Who would you rather have tuck you in tonight: Lou Avery, frustrated cartoonist? Or Amy From Delaware? Don Draper got a sampling of both in “The Runaways” — and Amy was only slightly more satisfying.
At work, Don is playing the good soldier, falling in line for Peggy and Lou and contributing not only to the Burger Chef campaign, but also pitching ideas for HandiWrap. His marriage to Megan has somewhat stabilized, at least to the point where they’re friendly on the phone and she’s looking forward to his next weekend visit.
That cross-country plane ride gets moved up a week when Don receives a call out of the blue from Stephanie, Anna Draper’s niece. Anna, as you’ll recall, was Don’s first “wife,” the late war-widow who knew all of Dick Whitman’s secrets and was a great comfort to him until the day she died of cancer. Stephanie is her beautiful niece, a Berkeley student with whom Don flirted heavily in a season 4 episode. She’s pregnant, so you’ll forgive me for immediately Googling her last appearance on the show to see if the chronology was nine or 10 months ago. I’m not the only one who thought that it could be Don’s baby, am I?
Stephanie’s condition — not only is she pregnant, but she’s basically homeless — causes Don to change his weekend plans. He gives her Megan’s address in Laurel Canyon and tells Stephanie he’ll be there that very night — he’s flying in to see them both.
Unfortunately, it’s not the typical Friday at SC&P. Lou Avery is on the warpath after Stan discovers that the boss harbors ambitions to become the next Chet Stover, a former advertising colleague who helped create Underdog — a third-rate cartoon character devised to sell General Mills children’s cereal. Lou’s idea for a comic strip is 100 times better than that crass concoction, at least according to Lou. But Scout’s Honor, about a silly military monkey with Beetle Bailey-like attributes, has been the punchline of the writers’ lounge ever since Stan found some art for it in the XEROX machine. He and Mathis were mocking Lou in the bathroom, without realizing the boss was in the next stall. “I heard everything!” bellows Lou, in front of everyone at the creative meeting, including team-player Don. “From your first fart to your last dying breath!”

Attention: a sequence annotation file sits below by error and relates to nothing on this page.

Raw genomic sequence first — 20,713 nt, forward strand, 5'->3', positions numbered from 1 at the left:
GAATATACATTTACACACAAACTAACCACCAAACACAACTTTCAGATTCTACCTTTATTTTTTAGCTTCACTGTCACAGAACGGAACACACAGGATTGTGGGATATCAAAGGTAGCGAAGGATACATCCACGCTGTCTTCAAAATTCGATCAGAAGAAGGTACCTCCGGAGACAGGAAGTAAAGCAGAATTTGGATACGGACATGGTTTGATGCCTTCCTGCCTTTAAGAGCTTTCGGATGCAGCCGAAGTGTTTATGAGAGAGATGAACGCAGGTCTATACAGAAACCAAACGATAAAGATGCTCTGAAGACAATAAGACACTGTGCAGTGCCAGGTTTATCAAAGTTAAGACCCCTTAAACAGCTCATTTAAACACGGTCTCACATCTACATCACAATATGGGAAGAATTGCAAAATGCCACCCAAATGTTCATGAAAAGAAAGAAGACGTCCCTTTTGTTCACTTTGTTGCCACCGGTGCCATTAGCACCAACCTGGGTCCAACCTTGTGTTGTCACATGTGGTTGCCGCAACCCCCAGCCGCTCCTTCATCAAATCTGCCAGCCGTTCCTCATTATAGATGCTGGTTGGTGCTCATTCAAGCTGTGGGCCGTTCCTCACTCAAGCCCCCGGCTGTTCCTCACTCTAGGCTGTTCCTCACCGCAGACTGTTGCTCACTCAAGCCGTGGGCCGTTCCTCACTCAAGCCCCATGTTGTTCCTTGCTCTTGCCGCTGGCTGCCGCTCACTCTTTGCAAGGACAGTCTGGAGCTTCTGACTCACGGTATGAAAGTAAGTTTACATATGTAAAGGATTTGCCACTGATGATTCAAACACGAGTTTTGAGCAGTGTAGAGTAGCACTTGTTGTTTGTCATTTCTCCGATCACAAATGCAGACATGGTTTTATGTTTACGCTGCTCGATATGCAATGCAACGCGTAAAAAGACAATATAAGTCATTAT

Obviously, what Scout’s Honor lacks in subtext, it makes up for in terse, colorful dialogue.
Lou unloads on the whole lot of smarmy hipsters, calling them “a bunch of flag-burning snots. You’ve got a thing to learn about patriotism and loyalty. The very fabric of Scout’s Honor is a joke to you.” He went on to say, “My existence, while grotesque and incomprehensible to you, saves lives! You don’t want the truth, because deep down in places you don’t talk about at parties, you want me on that wall. You need me on that wall.” Okay, maybe not that last part — but let’s call this Lou’s Col. Jessup speech. Lou isn’t above calling a Code Red, and that applies to everyone, even Don. No one leaves that night until the work is done. “I’m going to tuck you in tonight,” he gleefully tells Don, who really wants to catch that last plane to L.A.
Don has agreed to several stipulations for his return to work — most notably serving under Lou — but never did I think that Don, a partner in the company he helped create, would be required to submit to such petty whims. I’m increasingly hoping that silhouette I’ve been watching fall from a New York skyscraper in the show’s opening credits for seven seasons turns out to be Lou Avery after Don tosses him through a window. I can certainly imagine the falling character in a powder-blue cardigan.
NEXT: Megan tells Stephanie the inn is full